The Bible says: “Confess your sins to one another and pray for one another, that you may be healed. The prayer of a righteous person has great power as it is working” (James 5:16).
Luther explains: “What is confession? Confession has two parts. First, that we confess our sins, and second, that we receive absolution—that is, forgiveness—from the pastor as from God Himself, not doubting but firmly believing that by it our sins are forgiven before God in heaven. What sins should we confess? Before God we should plead guilty of all sins, even those we are not aware of, as we do in the Lord’s Prayer, but before the pastor we should confess only those sins which we know and feel in our hearts. Which are these? Consider your place in life according to the Ten Commandments.
Are you a father, mother, son, daughter, husband, wife, or worker? Have you been disobedient, unfaithful, or lazy? Have you been hot-tempered, rude, or quarrelsome? Have you hurt someone by your words or deeds? Have you stolen, been negligent, wasted anything, or done any harm?”
Salvageable adds: Martin Luther is famous for protesting the system of Penance that the Church had developed over the centuries as part of Confession and Absolution. Some Christians and historians mistakenly believe that Luther was opposed to Confession as well, but that is not the case. In the Augsburg Confession of 1530, Lutherans affirmed that they would continue the historic practice of private Confession and Absolution. Only the thought that Penance is needed to finish Confession and Absolution was rejected.
When other Christians visit a Lutheran congregation, they are sometimes surprised by the Confession and Absolution at the beginning of the service. The worshipers pray to God, confessing their sins and throwing themselves upon His mercy. The pastor then responds, “In the place and by the command of my Lord Jesus Christ, I forgive you all your sins, in the Name of the Father and of the Son and of the Holy Spirit.” This Absolution shows the Office of the Keys at work in the congregation. When sugar or salt is dissolved in water, the sugar or salt is still there, as anyone can tell by tasting the water. When sins are absolved, they are gone. They are nailed to the cross with Christ, killed with Christ, and buried with Christ. They do not rise with Christ. They have been washed away by Holy Baptism, which is why the Absolution concludes with the same Name of God that is used in baptism. The practice of Confession and Absolution is an expression of repentance. It is repeated often, because we sin often and need God’s forgiveness often.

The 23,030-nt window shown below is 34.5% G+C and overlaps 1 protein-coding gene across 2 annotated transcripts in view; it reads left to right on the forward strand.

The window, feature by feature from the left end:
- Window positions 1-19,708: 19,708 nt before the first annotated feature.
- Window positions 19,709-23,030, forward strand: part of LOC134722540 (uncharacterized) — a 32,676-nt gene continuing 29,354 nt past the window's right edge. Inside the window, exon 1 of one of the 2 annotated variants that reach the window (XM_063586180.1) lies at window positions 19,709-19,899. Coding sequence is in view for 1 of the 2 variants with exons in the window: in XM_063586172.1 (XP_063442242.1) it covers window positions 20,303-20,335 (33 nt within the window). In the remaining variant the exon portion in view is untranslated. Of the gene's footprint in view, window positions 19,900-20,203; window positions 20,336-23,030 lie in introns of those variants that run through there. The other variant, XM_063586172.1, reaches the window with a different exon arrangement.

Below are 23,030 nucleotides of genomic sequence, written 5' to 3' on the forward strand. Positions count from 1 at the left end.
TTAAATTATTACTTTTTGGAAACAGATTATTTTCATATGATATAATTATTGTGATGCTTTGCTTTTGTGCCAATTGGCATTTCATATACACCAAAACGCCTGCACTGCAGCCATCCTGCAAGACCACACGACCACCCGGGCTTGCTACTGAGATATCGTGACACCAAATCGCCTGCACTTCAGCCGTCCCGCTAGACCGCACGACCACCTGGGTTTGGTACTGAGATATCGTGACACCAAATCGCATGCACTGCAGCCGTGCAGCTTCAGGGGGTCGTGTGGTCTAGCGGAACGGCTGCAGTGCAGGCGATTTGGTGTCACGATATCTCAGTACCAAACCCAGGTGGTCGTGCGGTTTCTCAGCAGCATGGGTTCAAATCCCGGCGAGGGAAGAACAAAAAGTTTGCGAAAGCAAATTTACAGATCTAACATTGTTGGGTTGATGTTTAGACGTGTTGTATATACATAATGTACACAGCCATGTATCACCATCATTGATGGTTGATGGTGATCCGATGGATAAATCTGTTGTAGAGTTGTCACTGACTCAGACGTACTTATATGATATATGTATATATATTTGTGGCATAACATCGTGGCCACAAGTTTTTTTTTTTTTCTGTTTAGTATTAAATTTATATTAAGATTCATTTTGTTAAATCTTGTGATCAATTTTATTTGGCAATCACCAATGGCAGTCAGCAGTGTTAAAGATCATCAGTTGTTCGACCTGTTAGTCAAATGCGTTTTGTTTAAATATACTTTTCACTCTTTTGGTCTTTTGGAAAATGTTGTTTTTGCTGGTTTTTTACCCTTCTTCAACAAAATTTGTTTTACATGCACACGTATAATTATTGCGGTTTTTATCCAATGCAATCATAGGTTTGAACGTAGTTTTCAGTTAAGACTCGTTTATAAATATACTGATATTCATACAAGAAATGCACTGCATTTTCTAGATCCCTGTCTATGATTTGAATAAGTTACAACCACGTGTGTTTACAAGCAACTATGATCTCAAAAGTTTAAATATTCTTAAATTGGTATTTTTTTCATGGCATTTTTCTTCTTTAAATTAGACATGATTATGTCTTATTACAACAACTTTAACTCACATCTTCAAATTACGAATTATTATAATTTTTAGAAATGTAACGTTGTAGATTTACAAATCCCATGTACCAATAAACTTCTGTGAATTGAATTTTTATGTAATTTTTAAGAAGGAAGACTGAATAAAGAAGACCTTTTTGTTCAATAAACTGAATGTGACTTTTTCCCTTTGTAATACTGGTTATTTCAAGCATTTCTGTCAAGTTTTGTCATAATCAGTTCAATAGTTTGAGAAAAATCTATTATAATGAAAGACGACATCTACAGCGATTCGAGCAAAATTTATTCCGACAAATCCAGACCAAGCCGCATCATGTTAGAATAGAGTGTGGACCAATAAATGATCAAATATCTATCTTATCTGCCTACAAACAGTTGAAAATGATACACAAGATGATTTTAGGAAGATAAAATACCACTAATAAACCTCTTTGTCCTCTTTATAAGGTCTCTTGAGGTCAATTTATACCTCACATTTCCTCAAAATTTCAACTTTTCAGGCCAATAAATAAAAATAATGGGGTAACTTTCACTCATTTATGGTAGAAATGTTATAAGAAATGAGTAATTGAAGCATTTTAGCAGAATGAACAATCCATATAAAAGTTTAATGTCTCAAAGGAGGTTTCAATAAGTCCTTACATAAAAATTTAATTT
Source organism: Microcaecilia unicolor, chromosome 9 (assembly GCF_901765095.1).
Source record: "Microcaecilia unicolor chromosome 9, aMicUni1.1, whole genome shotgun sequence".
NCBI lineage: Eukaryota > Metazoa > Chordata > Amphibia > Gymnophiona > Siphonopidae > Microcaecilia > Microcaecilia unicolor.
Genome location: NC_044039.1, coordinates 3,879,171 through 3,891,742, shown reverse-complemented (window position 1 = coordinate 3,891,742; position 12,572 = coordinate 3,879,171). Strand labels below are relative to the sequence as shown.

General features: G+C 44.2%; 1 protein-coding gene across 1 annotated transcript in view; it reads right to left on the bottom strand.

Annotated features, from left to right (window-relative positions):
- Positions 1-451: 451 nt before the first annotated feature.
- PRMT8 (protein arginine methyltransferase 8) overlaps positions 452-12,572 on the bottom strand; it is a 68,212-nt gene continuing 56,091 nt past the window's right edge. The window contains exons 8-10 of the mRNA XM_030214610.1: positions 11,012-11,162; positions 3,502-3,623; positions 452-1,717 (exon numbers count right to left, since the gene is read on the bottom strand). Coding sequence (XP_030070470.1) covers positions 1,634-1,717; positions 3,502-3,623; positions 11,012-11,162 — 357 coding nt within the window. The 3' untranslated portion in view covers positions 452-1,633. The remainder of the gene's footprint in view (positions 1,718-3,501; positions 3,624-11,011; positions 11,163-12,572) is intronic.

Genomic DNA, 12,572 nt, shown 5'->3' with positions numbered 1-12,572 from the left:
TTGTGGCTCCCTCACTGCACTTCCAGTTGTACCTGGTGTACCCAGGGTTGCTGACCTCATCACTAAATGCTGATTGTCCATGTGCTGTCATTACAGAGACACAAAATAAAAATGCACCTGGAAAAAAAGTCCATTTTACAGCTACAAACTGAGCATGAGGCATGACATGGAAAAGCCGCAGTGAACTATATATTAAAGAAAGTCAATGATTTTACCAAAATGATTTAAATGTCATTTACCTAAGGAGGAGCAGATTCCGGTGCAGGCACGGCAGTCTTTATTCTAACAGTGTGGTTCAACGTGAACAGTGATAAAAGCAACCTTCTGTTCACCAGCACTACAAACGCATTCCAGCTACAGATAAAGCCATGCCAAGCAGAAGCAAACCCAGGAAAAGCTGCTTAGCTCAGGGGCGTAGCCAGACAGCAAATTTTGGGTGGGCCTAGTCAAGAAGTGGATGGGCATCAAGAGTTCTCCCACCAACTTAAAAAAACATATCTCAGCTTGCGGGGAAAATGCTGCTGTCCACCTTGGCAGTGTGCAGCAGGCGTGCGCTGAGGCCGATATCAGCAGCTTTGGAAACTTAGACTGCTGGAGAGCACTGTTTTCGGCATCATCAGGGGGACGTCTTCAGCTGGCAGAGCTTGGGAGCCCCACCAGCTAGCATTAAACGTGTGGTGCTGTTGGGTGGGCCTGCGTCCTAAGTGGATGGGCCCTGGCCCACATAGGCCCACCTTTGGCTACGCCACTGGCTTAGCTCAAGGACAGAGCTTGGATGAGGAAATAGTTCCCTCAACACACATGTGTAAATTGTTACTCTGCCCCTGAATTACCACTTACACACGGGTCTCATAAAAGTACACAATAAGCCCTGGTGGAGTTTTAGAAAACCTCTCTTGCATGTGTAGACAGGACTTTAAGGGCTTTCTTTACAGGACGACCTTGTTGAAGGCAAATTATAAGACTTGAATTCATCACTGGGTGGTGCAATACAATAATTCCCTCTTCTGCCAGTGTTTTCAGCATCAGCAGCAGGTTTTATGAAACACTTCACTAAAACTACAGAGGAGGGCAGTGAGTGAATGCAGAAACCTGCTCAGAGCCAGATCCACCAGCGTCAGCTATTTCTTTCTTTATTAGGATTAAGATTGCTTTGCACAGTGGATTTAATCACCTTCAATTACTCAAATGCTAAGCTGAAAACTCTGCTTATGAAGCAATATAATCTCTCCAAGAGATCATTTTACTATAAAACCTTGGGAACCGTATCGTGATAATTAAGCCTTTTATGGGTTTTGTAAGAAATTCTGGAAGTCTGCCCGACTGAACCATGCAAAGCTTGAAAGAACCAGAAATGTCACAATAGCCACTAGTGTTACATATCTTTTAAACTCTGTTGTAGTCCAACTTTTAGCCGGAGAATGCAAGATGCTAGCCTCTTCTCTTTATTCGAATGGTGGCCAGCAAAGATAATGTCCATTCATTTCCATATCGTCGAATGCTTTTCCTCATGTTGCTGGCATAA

For many twenty-first century Lutherans, this group experience of Confession and Absolution is the only form they know. Private Confession and Absolution remains an option, even though it is not required. A Christian may look a pastor in the face, confess to that pastor a sin that is troubling one’s heart, and hear a clear and unconditional guarantee of forgiveness. This gift of the Church is even protected by secular law; the confession heard by a pastor, priest, or minister is completely confidential. When we need a personal assurance that the sins troubling our hearts are forgiven, the pastor or priest or minister or other fellow Christian is there to hear our confession and to announce our absolution.
The Church’s neglect of Confession and Absolution has led to its reintroduction in other walks of life. Alcoholics Anonymous and other twelve-step programs that fight addition include a fifth step in which the recovering addict admits all his or her sins and wrongdoings to another person. Many people visit counselors to relieve their consciences of the burden of sin and guilt that is spoiling their lives. Some people confide in friends, only to have those friends whisper their secrets to others, so that a private confession becomes a matter of gossip. How much better it is when the Office of the Keys can function as Jesus intended, conveying forgiveness to sinners through the powerful Word of God, spoken to them by fellow believers.